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Expected verdict in an unprecedented euthanasia case in the Netherlands


A doctor is accused of killing a patient with Alzheimer's disease in 2016, without being sufficiently sure of her consent.

The judges in charge of the trial of the doctor accused of having killed a patient suffering from Alzheimer's disease, without having sufficiently secured her consent. In The Hague, The Netherlands, August 26th. Aleks Furtula / AP

This is an unprecedented case in the first country to have legalized euthanasia. A Dutch court is set to hand down its verdict on Wednesday, September 11, in the trial of a doctor accused of killing a patient with Alzheimer's disease in 2016, with little assurance of her consent . Aged 74, the patient initially expressed her desire to be helped to end her life. But she would have subsequently shown mixed signals about her desire to die.

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Executing at the time in a retirement home, the doctor, a woman whose identity was not disclosed, is accused of "assuming that the lady still wanted to die without checking that with her" after the appearance of the neurodegenerative disease.

The prosecution is demanding that the defendant, now 68 years old and retired, be found guilty of practicing a euthanasia procedure without complying with the strict rules. However, no sentence was required against her, the prosecution not doubting that she acted with the "best intentions" , even if he considers that she should have had a "deeper" discussion with the patient, "Unable to express one's will" at the time of the facts.

4% of deaths in 2018

This is the first case of its kind in the Netherlands, which became in 2002 the first country in the world to legalize euthanasia, followed shortly after by Belgium. In this case, the public prosecutor seeks first of all to clarify the right of people with dementia to decide their own fate, an issue to which the law does not offer a definite answer.

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Euthanasia is permitted under Dutch law only under strict conditions. At least two doctors must certify that there is no other reasonable solution for the patient, and that his suffering is unbearable and without any hope of improvement.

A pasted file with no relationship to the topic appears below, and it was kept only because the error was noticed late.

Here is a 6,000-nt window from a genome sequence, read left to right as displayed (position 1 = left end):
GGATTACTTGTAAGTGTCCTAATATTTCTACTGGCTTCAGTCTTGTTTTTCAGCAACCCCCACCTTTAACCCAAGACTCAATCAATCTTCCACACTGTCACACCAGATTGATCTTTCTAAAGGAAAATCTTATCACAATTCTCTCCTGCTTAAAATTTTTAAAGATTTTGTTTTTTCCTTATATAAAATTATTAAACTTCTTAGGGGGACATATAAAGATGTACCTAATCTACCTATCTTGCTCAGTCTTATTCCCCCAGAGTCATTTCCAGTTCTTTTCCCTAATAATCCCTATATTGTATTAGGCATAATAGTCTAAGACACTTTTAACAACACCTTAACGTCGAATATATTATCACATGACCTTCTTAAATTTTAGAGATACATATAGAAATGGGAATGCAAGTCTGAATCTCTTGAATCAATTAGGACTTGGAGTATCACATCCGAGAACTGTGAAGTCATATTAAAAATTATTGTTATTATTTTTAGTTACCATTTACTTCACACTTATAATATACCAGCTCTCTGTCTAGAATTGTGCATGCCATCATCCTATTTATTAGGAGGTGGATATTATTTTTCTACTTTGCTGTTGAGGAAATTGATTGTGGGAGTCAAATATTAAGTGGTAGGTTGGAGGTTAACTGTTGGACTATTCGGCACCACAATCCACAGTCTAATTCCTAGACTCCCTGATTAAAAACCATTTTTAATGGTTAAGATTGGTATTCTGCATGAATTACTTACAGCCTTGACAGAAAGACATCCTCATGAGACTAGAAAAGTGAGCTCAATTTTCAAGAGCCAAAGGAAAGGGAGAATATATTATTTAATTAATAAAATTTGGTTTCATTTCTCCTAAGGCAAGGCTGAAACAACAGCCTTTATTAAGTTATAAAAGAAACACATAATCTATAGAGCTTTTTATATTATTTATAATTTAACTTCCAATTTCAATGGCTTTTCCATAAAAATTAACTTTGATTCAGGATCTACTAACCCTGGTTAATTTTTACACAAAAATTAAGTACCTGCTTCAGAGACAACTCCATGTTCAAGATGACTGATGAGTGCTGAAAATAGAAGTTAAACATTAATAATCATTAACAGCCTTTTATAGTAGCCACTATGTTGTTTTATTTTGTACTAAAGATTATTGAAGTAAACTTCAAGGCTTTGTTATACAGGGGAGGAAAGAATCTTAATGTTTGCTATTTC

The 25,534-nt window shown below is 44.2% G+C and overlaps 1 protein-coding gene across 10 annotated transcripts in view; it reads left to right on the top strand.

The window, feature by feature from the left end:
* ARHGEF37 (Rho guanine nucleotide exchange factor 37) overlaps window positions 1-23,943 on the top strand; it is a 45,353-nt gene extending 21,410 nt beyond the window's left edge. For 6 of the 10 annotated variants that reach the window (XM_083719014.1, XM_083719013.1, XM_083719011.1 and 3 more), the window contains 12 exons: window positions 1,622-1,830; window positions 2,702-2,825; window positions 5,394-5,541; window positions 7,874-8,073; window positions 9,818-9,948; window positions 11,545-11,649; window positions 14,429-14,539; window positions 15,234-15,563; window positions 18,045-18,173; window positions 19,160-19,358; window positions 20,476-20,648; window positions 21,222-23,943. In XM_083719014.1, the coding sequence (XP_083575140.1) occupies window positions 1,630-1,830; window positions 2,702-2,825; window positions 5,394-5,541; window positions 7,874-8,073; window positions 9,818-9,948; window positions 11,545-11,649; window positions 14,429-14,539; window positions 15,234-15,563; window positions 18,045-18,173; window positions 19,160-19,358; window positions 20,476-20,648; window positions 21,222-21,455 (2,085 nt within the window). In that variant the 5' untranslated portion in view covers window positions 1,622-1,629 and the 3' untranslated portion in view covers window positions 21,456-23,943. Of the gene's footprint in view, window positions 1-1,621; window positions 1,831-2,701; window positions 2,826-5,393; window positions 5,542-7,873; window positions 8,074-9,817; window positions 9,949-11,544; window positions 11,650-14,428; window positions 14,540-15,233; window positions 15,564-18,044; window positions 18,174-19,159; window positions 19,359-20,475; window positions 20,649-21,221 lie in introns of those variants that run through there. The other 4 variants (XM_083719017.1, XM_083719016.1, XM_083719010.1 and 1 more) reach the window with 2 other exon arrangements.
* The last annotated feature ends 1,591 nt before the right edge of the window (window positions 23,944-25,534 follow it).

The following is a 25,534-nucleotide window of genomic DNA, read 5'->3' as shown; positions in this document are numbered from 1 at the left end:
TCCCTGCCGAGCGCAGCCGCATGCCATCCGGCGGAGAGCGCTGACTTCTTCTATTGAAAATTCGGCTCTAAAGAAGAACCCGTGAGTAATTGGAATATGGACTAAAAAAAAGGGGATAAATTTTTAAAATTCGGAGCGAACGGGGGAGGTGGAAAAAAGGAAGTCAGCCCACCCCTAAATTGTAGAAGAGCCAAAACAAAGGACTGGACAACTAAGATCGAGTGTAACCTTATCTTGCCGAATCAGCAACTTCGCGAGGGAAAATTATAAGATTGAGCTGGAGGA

In 2018, 6,126 people decided to use euthanasia in the Netherlands, or 4% of all deaths in the country, according to the latest figures from the Regional Euthanasia Surveillance Committee.

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In a report to the prosecutor's office, the committee recounted the testimony of the offending doctor who said that he had put Dormicum - a product that allows him to fall asleep quickly - in the patient's cafe. After showing signs of rejection, she was then held on her bed, including by her husband and child, while she was given a fatal injection.

"We ask for jurisprudence"

When she learned that she had Alzheimer's, the patient wrote a written statement demanding that she be euthanized rather than being placed in a specialized retirement home, prosecutors said.

But, according to Dutch NOS public television and radio, she also said she wanted to decide when she died as long as she "still has all her wits" . According to NOS, a geriatric doctor later found that she met the requirements for euthanasia. Two independent doctors had confirmed this diagnosis, as required by law.

"A crucial question in this case is how long a doctor should continue to seek the opinion of a patient with dementia, if that patient had already claimed euthanasia at an earlier stage," said the doctor. Public Prosecutor Sanna van der Harg shortly after an audience in late August. "The law does not give a clear answer, which is why we are now asking for jurisprudence in this case. "

Source: lemonde

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